When I travel across the country, I often hear from business leaders, politicians, even union members, that unions do not matter anymore. They say there was a time and place for unions, but that era has passed. They cite the fact that union membership in the United States stands at less than 12 percent. They cite the Wisconsin recall, the passage of right-to-work laws in Indiana, and the 2012 Democratic National Convention taking place in a city with one of the lowest union membership rates in the country. Unions don't matter, they say.
They are wrong. Unions matter today more than ever.
If we want to rebuild the middle class in this country, we need strong unions. It is not a coincidence that the decline of the middle class began with the decline in union membership. A study published last year in the American Sociological Review by Bruce Western of Harvard University and Jake Rosenfeld of the University of Washington found that "between a fifth to a third of the growth in inequality can be explained by the decline of unions."
We see the result of this decline every day. More of our citizens are working in low wage jobs, are without healthcare, and are without the means to save for retirement.
As they did nearly 50 years ago, union jobs offer workers good salaries, pensions and health care benefits that give families the economic security they need to send their kids to college or trade schools, to invest in their communities and to have a secure retirement. This is not some socialist ideal. It is the American Dream and unions help to ensure that more Americans have a chance to live it.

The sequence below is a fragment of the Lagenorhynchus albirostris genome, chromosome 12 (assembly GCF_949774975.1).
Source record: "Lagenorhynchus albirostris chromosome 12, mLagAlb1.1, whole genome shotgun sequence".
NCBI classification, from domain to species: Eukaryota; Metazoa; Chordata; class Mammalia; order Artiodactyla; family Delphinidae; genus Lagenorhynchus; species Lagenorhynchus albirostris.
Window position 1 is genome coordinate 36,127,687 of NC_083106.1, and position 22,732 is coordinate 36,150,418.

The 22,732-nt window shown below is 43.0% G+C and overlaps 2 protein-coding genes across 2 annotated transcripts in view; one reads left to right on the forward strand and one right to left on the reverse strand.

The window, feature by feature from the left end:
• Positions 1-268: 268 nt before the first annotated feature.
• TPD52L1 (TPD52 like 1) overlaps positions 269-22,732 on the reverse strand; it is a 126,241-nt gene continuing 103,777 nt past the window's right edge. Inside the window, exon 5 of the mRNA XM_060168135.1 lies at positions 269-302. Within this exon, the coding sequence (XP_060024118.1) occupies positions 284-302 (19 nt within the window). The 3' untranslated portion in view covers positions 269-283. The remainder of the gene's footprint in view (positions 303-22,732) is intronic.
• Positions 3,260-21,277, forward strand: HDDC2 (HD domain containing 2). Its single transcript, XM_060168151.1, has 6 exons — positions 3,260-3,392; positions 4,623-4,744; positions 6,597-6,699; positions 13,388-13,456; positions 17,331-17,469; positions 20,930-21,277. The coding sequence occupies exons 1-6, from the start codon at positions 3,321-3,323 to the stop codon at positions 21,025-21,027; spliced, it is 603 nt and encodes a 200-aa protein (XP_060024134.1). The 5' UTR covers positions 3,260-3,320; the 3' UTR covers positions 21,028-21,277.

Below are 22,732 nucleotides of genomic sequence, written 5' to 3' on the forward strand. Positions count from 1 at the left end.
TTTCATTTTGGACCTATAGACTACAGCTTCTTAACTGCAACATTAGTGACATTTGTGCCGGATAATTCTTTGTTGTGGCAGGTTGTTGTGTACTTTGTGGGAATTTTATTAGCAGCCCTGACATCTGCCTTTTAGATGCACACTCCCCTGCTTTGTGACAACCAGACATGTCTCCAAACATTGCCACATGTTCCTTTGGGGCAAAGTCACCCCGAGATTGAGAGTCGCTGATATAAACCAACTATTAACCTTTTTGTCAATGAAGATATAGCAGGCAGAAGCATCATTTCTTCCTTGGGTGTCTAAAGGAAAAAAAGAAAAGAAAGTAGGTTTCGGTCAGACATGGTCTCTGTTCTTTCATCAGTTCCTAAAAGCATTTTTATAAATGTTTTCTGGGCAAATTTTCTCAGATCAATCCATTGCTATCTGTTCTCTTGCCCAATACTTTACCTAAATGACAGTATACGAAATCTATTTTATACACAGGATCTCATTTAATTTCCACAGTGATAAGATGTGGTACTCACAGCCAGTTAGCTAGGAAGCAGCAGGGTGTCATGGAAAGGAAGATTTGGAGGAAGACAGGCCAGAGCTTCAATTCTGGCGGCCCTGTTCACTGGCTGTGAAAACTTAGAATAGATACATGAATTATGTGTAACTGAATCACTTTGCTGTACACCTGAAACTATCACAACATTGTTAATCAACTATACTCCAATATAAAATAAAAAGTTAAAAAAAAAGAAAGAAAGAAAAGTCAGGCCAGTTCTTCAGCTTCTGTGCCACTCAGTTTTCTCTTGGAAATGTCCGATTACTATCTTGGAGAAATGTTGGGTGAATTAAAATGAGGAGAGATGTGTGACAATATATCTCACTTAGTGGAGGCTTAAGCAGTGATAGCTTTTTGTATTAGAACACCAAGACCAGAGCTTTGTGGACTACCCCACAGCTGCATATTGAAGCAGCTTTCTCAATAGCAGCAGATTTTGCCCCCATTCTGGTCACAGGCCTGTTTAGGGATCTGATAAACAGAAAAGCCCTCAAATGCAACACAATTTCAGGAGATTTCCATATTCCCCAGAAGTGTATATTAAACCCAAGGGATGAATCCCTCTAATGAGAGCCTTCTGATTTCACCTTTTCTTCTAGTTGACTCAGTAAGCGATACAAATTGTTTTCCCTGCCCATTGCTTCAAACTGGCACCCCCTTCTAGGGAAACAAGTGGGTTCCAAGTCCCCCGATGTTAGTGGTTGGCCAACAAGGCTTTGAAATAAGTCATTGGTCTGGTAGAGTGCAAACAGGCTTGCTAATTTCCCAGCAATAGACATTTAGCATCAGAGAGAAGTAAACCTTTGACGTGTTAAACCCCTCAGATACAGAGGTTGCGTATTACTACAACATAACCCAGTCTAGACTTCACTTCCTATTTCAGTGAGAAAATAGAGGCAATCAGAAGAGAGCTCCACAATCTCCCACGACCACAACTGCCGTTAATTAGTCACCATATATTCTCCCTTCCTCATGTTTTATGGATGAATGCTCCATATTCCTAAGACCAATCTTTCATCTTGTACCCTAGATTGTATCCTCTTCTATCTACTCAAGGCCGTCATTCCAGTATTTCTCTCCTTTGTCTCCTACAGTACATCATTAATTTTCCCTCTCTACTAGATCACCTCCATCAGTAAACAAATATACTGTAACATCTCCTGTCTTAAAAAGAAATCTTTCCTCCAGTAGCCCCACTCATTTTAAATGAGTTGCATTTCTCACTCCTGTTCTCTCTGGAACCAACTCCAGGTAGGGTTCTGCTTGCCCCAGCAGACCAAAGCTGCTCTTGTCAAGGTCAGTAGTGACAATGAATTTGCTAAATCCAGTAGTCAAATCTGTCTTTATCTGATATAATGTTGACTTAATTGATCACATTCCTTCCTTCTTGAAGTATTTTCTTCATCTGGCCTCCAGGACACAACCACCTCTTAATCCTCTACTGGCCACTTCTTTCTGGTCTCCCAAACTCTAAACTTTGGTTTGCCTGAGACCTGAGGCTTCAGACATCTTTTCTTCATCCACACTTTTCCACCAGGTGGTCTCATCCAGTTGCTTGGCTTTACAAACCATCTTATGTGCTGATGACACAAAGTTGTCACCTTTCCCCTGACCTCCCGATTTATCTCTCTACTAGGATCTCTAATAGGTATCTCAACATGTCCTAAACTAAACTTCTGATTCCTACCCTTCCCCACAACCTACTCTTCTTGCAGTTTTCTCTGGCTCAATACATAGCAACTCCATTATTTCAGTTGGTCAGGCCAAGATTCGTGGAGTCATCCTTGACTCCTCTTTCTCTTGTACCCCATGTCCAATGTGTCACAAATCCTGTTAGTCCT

In addition, unions matter if we want to retool and retrain our workforce for the global economy. You often hear of employers not being able to find skilled workers. Unions and their training programs are a critical component of the answer to this problem. At their own expense, unions and union contractors provide training and apprenticeship programs that teach the latest construction and building techniques, with a focus on safety. This training gives our workers the ability to compete with anyone in the world. These union training programs should be rewarded and encouraged and the workers that graduate from these programs should be put back to work rebuilding the nation's infrastructure and rebuilding our economy.
More importantly, unions matter because who else will speak on behalf of workers? The Chamber of Commerce speaks for the interests of business and AARP speaks for the interests of the elderly, but who speaks for workers everywhere? Unions do. If workers are to have a share in the future prosperity of this country, they need unions to advance their issues. Otherwise, the voices of corporations, the rich and the well connected will drown out the voices of average American workers.
In order for unions to remain strong, we must remain united at the ballot box. We cannot allow our opponents to divide us politically. We must support each other's causes and leaders, and stand united in the common interests of organized labor -- the right to collectively bargain for wages and benefits. Union members must vote in their self-interest, not against it.
If we want to do something about this nation's inequality, if we want to rebuild the middle class and if we want to train the greatest work force the world has ever seen, we need unions.
Unions matter. They mattered in the past, they matter today and unions must remain strong if they are to matter in the future. If unions do not stand united and do not fight for the needs of working Americans, then Labor Day is meaningless. It will be just a day off in September.
That matters to me and it should matter to you.
Edward M. Smith is the president and CEO of Ullico Inc., the only labor-owned insurance and investment company. He is a former vice president and former Midwest regional manager for the Laborers' International Union of North America and has been a member of Laborers' Local 773 for 44 years.